Wednesday, August 06, 2014

Moving On

Its been a month and half since my last post, and a lot can happen in that big a period. 

The Joining

After returning from the Vipassana camp, around 2.5 weeks into my job search plan (the entire plan was supposed to be 4 weeks with 4 milestones), I was only able to cover the first milestone. Suddenly, desperation and frustration starting setting in in my mind.
As much as I am good at planning things, I came to realize that as of now, I'm not that good at following them if they do not completely align with my priorities. Its something that needs to be worked upon - be able to sideline all other thoughts and do that which must be done.

I had been hoping to make this offer, because it had all the things going right - Python, startup environment, college like culture, growing industry, opportunity for larger scale, food, hike, quarterly bonus, leave policy, etc. So when I got the offer, I just accepted it. And then I made sure I joined it as early as possible, because otherwise, give the mind enough time to wander off and it will start playing unimaginable games with you.

The funny thing was, during the application stage, I had told our HR that I would join on a later date (on 1st July). But by the end of the process, I was desperate enough to join immediately, and was trying to find a way in which I wouldn't have to eat my own words. Thus, it was really comical, when the HR told me - you get an extra 50k if you join tomorrow. And I was like, sure, I give up, you win.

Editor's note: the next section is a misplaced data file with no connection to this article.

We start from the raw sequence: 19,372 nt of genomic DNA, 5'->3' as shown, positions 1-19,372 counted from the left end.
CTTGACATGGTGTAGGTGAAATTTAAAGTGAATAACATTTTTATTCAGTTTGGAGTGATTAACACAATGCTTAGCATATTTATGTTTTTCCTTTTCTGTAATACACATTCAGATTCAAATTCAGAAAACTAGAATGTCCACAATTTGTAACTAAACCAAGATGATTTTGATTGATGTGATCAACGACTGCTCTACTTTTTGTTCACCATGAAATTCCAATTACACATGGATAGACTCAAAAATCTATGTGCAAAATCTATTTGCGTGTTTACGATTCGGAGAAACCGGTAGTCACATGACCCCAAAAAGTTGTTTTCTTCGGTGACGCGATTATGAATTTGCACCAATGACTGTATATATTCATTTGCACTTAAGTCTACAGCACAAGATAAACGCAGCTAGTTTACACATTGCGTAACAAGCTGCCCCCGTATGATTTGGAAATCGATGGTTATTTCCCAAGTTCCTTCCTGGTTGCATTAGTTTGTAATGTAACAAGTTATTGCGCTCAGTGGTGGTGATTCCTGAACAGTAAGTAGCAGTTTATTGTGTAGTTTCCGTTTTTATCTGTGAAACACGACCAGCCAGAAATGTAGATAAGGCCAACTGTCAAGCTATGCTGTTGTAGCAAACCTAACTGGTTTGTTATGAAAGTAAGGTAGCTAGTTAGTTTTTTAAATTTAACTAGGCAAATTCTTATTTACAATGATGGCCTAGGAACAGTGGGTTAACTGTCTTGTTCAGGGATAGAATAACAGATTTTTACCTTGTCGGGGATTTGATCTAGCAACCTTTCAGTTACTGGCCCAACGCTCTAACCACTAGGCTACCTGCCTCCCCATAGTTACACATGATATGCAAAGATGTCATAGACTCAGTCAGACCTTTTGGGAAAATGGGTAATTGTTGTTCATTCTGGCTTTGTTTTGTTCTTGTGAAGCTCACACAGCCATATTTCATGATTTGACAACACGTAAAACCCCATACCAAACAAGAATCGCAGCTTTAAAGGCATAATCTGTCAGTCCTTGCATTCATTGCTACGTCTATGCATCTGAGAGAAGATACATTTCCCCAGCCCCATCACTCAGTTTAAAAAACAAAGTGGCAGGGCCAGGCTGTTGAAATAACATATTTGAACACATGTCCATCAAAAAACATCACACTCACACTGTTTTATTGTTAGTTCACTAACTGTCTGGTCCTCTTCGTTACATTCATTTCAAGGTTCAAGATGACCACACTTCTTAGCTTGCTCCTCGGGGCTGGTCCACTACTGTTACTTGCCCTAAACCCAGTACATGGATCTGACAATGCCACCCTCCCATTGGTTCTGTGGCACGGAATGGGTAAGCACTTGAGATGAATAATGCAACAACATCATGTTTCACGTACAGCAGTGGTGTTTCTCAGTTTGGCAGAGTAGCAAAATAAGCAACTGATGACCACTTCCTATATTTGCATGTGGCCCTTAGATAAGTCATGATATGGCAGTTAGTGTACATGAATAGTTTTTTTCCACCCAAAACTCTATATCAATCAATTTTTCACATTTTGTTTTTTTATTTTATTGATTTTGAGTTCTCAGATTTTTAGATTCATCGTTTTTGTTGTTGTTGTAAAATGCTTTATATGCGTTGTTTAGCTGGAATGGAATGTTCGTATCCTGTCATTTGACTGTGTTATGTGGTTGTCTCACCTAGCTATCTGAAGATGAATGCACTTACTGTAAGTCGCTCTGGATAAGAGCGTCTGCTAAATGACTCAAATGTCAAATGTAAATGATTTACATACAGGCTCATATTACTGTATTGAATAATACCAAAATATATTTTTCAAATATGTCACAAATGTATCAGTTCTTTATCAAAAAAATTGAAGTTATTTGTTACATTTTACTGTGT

Lessons learnt so far

The first incidence was when a manager encouraged me to test something on server side SSH vulnerabilities. This was something new for me, because so far a) none of my managers liked people fooling around with systems internally and b) it was only out of my curiosity and had nothing to with the work I was doing.

The second was wrt Interview time. In the initial week itself, I got the opportunity to interview 2 people. I came to realize how much I've learnt in the last 2 years, and how small of a learning world our college/schools are. More than anything else, we are limited by our own world-views.

Gyaan: So now, I come to the part where I note down my philosophical thoughts.
  1. We are all just stories

    More and more, I've started trying to keep my actions aligned with my long term goals. But then, the question arises, how long is long enough? And even if we do succeed in achieving whatever we set out to achieve, what is the value of it? When it all ends, what will be left of us?

    After considerable amount of thought, I think I may've found the answer.

    The thing is, we are just living stories
    . A hundred years from today, we will all be dead - me, my family, my friends; most of the world population; and  you the readers of today. And afterwards, all that will be left of us would be stories.